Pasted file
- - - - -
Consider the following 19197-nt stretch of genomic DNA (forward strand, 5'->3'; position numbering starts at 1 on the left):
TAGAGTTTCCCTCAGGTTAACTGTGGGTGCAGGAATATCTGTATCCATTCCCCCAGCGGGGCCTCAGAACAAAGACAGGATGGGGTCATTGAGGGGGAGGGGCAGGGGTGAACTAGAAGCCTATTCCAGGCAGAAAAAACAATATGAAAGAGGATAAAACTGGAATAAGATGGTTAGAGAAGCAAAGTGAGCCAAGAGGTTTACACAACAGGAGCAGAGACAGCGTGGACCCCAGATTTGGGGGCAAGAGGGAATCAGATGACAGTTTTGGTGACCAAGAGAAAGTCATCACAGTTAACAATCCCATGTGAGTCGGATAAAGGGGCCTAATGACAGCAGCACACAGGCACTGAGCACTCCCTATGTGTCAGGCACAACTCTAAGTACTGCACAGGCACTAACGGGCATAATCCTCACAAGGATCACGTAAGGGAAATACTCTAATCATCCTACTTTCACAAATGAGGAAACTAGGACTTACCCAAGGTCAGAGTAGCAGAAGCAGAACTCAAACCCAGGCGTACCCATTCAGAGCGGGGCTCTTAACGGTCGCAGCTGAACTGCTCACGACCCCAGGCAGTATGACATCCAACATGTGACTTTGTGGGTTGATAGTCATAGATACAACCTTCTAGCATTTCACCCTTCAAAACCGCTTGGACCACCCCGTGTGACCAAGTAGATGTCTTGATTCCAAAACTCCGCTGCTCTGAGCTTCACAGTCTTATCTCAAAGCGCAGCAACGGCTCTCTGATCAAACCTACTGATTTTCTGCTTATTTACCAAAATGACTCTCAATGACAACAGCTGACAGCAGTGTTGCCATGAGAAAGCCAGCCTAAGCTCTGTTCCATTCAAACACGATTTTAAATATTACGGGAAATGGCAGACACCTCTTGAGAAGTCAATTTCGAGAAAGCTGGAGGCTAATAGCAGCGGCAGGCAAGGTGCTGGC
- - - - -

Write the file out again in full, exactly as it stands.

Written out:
Consider the following 19197-nt stretch of genomic DNA (forward strand, 5'->3'; position numbering starts at 1 on the left):
TAGAGTTTCCCTCAGGTTAACTGTGGGTGCAGGAATATCTGTATCCATTCCCCCAGCGGGGCCTCAGAACAAAGACAGGATGGGGTCATTGAGGGGGAGGGGCAGGGGTGAACTAGAAGCCTATTCCAGGCAGAAAAAACAATATGAAAGAGGATAAAACTGGAATAAGATGGTTAGAGAAGCAAAGTGAGCCAAGAGGTTTACACAACAGGAGCAGAGACAGCGTGGACCCCAGATTTGGGGGCAAGAGGGAATCAGATGACAGTTTTGGTGACCAAGAGAAAGTCATCACAGTTAACAATCCCATGTGAGTCGGATAAAGGGGCCTAATGACAGCAGCACACAGGCACTGAGCACTCCCTATGTGTCAGGCACAACTCTAAGTACTGCACAGGCACTAACGGGCATAATCCTCACAAGGATCACGTAAGGGAAATACTCTAATCATCCTACTTTCACAAATGAGGAAACTAGGACTTACCCAAGGTCAGAGTAGCAGAAGCAGAACTCAAACCCAGGCGTACCCATTCAGAGCGGGGCTCTTAACGGTCGCAGCTGAACTGCTCACGACCCCAGGCAGTATGACATCCAACATGTGACTTTGTGGGTTGATAGTCATAGATACAACCTTCTAGCATTTCACCCTTCAAAACCGCTTGGACCACCCCGTGTGACCAAGTAGATGTCTTGATTCCAAAACTCCGCTGCTCTGAGCTTCACAGTCTTATCTCAAAGCGCAGCAACGGCTCTCTGATCAAACCTACTGATTTTCTGCTTATTTACCAAAATGACTCTCAATGACAACAGCTGACAGCAGTGTTGCCATGAGAAAGCCAGCCTAAGCTCTGTTCCATTCAAACACGATTTTAAATATTACGGGAAATGGCAGACACCTCTTGAGAAGTCAATTTCGAGAAAGCTGGAGGCTAATAGCAGCGGCAGGCAAGGTGCTGGC